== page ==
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Not sure whether to give up work completely

(31 Posts)
monkies Thu 20-Feb-14 20:35:58

I know this will irritate some, as it would have done me a year ago but here I am anyway. I have a 3 yo son and 1.5 yo girl. I HAD to go back to work after 4 months with both and have resented it ever since. I was so lucky that my mum could and wanted to look after them. Seeing my misery, hubby got on it, did a full time conversion degree in 2 years while working full time and bagged himself a much better job so that we could afford for me to be with the kids more.
So, now I can quit but, guess what? I'm not sure. My job is rewarding and fulfilling and not too stressful most of the time. It is school hours and term time only. I would never get this job back if I left and had a change of heart. I'm thinking that long term I want to be able offer my kids the chance do a lot of travel and activities ...etc and the money and hours would be good for that. I am also worried that I will lose all sense of myself if I give up work which I know is sad but true, so I can't escape it. Hubby doesn't really mind either way as long as I'm happy. I miss my kids like mad but I do find being with them both, full time, hard work because they have such different needs.
I guess I just want a bolt form the future to tell me how I'll be feeling in ten year's time with either choice because I can't seem to get any perspective on this and I am going round in circles. Part time is a possibility but it would be a massive demotion in career terms.

Awakeagain Thu 20-Feb-14 20:39:21

Deleted what I had written bit shock
Keep the job, make the most of the time you can spend with them - if you like the job when they are at school/nursery you may find yourself twiddling your thumbs and feeling hmm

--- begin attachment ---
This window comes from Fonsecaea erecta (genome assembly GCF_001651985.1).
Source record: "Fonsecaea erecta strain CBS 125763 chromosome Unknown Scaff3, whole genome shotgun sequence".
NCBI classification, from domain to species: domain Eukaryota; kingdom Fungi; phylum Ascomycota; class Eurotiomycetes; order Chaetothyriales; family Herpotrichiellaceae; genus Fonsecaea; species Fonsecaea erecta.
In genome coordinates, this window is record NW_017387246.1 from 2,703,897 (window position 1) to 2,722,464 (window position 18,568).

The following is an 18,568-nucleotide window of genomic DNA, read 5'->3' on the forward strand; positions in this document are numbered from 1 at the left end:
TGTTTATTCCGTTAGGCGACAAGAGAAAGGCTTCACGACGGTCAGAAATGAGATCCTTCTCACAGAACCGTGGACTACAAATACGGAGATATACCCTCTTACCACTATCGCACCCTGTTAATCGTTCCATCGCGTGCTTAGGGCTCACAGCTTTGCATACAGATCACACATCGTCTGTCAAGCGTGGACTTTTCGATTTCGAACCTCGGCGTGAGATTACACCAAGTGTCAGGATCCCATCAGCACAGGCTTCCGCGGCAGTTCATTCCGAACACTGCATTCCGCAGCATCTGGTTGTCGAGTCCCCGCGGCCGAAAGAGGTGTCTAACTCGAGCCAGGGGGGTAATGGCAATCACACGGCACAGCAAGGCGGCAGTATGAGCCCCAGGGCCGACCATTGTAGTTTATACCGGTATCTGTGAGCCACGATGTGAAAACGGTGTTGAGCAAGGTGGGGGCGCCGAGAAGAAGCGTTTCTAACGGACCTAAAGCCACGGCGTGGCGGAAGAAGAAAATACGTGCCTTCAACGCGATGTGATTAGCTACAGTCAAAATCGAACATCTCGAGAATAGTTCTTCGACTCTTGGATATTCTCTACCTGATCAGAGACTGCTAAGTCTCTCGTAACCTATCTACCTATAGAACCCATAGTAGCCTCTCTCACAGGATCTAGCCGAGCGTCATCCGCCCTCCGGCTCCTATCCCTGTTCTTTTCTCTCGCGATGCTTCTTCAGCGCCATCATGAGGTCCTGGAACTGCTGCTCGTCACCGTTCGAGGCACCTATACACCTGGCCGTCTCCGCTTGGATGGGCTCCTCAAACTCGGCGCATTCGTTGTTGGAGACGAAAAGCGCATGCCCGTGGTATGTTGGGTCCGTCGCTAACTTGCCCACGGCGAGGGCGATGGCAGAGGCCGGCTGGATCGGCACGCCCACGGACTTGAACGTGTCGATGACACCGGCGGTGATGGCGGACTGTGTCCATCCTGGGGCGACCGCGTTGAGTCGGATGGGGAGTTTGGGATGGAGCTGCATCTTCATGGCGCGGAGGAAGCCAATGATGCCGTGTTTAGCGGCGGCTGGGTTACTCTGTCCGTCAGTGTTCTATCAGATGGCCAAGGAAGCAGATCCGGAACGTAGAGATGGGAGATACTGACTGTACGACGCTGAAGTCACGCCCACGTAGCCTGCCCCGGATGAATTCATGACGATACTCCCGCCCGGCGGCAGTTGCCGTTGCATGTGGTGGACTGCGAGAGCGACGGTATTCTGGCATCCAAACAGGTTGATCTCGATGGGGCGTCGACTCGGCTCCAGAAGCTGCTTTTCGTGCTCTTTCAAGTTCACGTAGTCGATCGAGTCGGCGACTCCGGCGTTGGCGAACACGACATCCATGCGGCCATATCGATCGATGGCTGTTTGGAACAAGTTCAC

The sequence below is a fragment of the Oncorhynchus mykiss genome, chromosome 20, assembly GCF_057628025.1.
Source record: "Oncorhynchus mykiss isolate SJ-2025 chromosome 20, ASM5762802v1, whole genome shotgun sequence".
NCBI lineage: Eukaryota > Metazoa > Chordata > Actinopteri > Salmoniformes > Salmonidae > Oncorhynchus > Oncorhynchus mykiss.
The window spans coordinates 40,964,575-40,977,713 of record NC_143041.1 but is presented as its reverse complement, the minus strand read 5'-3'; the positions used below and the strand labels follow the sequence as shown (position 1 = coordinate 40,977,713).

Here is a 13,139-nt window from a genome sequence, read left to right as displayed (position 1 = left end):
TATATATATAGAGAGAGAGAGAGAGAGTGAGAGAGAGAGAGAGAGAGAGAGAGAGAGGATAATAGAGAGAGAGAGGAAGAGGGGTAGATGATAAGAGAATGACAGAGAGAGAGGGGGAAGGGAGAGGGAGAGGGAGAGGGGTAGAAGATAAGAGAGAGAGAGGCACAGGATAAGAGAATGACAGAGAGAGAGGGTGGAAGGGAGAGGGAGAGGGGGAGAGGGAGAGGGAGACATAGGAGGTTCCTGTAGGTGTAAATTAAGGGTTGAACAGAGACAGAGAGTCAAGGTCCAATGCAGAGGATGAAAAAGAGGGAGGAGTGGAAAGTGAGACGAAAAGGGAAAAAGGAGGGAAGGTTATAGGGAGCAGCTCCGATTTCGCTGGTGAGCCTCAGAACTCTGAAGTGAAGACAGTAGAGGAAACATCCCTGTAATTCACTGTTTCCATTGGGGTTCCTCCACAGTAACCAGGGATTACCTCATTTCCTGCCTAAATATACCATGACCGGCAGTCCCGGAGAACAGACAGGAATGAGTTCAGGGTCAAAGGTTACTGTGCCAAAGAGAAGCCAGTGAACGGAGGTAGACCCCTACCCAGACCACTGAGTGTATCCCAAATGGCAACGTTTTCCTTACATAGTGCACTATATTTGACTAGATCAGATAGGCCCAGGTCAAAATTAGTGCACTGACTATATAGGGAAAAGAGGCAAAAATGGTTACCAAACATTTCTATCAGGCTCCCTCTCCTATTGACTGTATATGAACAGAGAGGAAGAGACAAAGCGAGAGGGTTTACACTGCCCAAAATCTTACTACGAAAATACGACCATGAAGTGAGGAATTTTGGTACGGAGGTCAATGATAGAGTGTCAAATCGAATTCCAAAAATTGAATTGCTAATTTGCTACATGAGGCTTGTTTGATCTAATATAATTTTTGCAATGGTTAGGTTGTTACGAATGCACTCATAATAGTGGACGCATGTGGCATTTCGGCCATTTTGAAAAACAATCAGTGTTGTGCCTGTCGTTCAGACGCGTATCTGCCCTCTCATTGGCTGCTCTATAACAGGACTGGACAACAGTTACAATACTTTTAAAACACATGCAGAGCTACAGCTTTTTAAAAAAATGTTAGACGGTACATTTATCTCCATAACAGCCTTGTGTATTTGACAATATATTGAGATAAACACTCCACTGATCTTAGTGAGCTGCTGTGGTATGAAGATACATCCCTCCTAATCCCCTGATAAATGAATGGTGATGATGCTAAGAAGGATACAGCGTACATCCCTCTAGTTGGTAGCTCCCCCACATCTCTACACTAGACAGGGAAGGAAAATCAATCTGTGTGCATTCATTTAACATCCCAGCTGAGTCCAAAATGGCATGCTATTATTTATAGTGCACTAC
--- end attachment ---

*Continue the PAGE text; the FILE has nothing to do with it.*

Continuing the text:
scurryfunge Thu 20-Feb-14 20:42:07

I had the opportunity to give up employment completely when DS was small but I chose to carry on because I enjoyed my job and the extras my wage brought in. I was bored senseless even on maternity leave and do not regret maintaining my career. DS is now nearly twenty and I am glad I still have a purposeful career. I would be twiddling my thumbs by now if I had opted out of employment with little hope of resumiyardy years down the line. You do what's best for your self esteem and your family.

Minnieisthedevilmouse Thu 20-Feb-14 20:42:17

I'm a sahm. I would give everything for a job that you describe. I cannot tell you how rare they are.

I think it's natural to always worry what if. If you wake up in the morning and like it if stick with it. Jack it in the moment you stop. Whatever age they are. Then it's the right time.

Pagwatch Thu 20-Feb-14 20:42:51

Go back to work and see how it goes.
If you then feel strongly that you both would prefer for you to have a longer break you can do it.
It will give you time to maybe put some savings away or top up your pension in case you interrupt your career later.

scurryfunge Thu 20-Feb-14 20:43:08

*resuming it

SunnyRandall Thu 20-Feb-14 20:43:15

I think you know the answer. You don't want to give up your job. So don't. If you change your mind in six months you can always do it then.

School hours term time only jobs are surely the holy grail for working parents once dc are at school.

Am a bit envy tbh.

MeMySonAndI Thu 20-Feb-14 20:47:13

Don't quit, you like the job and the job is a big part of who you are.

It is not true that children need you the most when they are young. They need you the most when they are teenagers. If I could turn the clock back I would not have taken time off to stay with DS. It is the only decision I regret in my life, because by doing so I put myself in a very vulnerable position, and compromised DS' future for ever, as my very child oriented family man ex husband, turned his back in his own child a short time after meeting his new partner. The full responsibility of keeping a roof over our heads is now mine, I have 2 jobs now, I'm always tired and couldn't dream of working less hours because I was never was able to go back to the level of salary I had before I stopped working.